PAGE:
Biotechnology scientists claim to be able to produce an insect-repellent cotton crop that would survive attacks by bollworm, but environmentalists say GM crops benefits are outweighed by the harm farmers would face.

\'GM technology gives seed companies power over the entire agricultural sector,\' said Michel Pimbert, director of the London-based International Institute for Environment and Development, which organized the meeting.

Farmers said they are also worried new GM technology would damage their way of life. One farmer said he feared GM farming would marginalize \'the mutual help and cooperation among farmers and our social and cultural life.\'

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US may press Africa on GMOs

By Shapi ShacindaWed Feb 8, 10:35 AM ET

The U.S. may push Africa to accept gene-altered (GMO) food now that the World Trade Organization (WTO) has ruled the EU broke rules by barring GMO foods and seeds, but Africans vowed on Wednesday to resist.

"We do not want GM (genetically modified) foods and our hope is that all of us can continue to produce non-GM foods," Zambian Agriculture Minister Mundia Sikatana told Reuters in Lusaka.

"The decision by the WTO does nothing to change our stand in this matter."

The WTO ruled on Tuesday that the European Union and six member states had broken trade rules by barring entry to genetically modified crops and foods.

A U.S. trade official confirmed findings of the preliminary ruling, contained in a confidential report sent only to the parties. The closely watched verdict addressed a complaint brought against the EU by leading GMO producers the United States, Argentina and Canada.

The European Union's opponents asserted that the moratorium, which Brussels argued was never official, hurt their exports and was not based on science.

Manufacturers of the biotech seeds, designed to increase yields and resist pests better than normal seeds, maintain they are safe for human consumption.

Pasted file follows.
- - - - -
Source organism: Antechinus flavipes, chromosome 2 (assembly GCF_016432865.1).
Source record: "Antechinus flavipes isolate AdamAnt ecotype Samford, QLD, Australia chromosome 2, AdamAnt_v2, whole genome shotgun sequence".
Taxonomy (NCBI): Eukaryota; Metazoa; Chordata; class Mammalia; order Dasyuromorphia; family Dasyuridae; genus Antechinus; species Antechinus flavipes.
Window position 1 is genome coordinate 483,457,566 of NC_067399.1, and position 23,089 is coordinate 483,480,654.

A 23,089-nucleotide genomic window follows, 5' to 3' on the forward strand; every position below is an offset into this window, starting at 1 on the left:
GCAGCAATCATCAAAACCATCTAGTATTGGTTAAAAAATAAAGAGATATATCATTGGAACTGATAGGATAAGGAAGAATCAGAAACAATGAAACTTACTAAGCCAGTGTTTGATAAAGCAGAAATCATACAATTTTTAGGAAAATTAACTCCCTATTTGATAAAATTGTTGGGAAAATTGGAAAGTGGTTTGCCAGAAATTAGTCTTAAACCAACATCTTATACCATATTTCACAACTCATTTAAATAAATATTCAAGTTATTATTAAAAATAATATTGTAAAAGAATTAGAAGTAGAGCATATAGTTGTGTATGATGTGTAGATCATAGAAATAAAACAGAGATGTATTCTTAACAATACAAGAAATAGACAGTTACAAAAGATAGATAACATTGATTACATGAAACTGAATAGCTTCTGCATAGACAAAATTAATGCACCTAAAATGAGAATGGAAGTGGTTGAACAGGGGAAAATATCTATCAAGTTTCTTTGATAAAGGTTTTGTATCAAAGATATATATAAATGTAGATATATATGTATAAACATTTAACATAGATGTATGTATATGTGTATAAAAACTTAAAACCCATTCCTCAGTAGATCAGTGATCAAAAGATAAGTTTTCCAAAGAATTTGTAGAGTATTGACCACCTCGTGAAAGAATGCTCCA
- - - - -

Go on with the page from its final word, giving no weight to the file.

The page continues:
European consumers, fearing the effects of "Frankenstein foods" have resisted them. Even African countries facing food shortages, such as Zambia, have refused to accept gene-altered food donations, arguing their safety had not been ascertained.

Those countries that take in GMO-food demand stringent certifications and milling before it arrives on their borders.

Regional heavyweight South Africa is one of the few countries on the continent to embrace the controversial technology.


Campaigners and analysts saw the U.S. using the World Trade Organization ruling to press Africans to accept GMO food imports on the basis that Europe, which has usually backed the obstinate African position, will itself have to take them.

"Politically, I think it is very clear that the U.S. will try and use this case to force GMOs into African markets. American industry is already saying that the result is a signal to the rest of the world," Daniel Mittler, trade adviser at Greenpeace International, told Reuters by telephone.

"They are implying that while the EU may be able to resist an outlawing of national bans on GMOs, developing countries will not and will have to open their markets," Mittler said.

Africans argue that better technology to increase irrigation, more widespread use of fertilizers and pesticides, and improved monitoring of market trends will help deliver improved harvests and defeat hunger.

"It is obvious to everyone that the U.S. will interpret the WTO ruling as a message to Africans that it is now time to eat GMOs and stop the noise-making ... after all, the EU has been put on a leash in the matter," said an agriculture consultant in Malawi, one of the countries that often require food aid.

But Zambian minister Sikatana said there was no looking back: "We made a decision based on facts and those facts have not changed. We hope no one in Africa feels they have to change their views based on that ruling, it will not do."

-- Additional reporting by Ed Stoddard in Johannesburg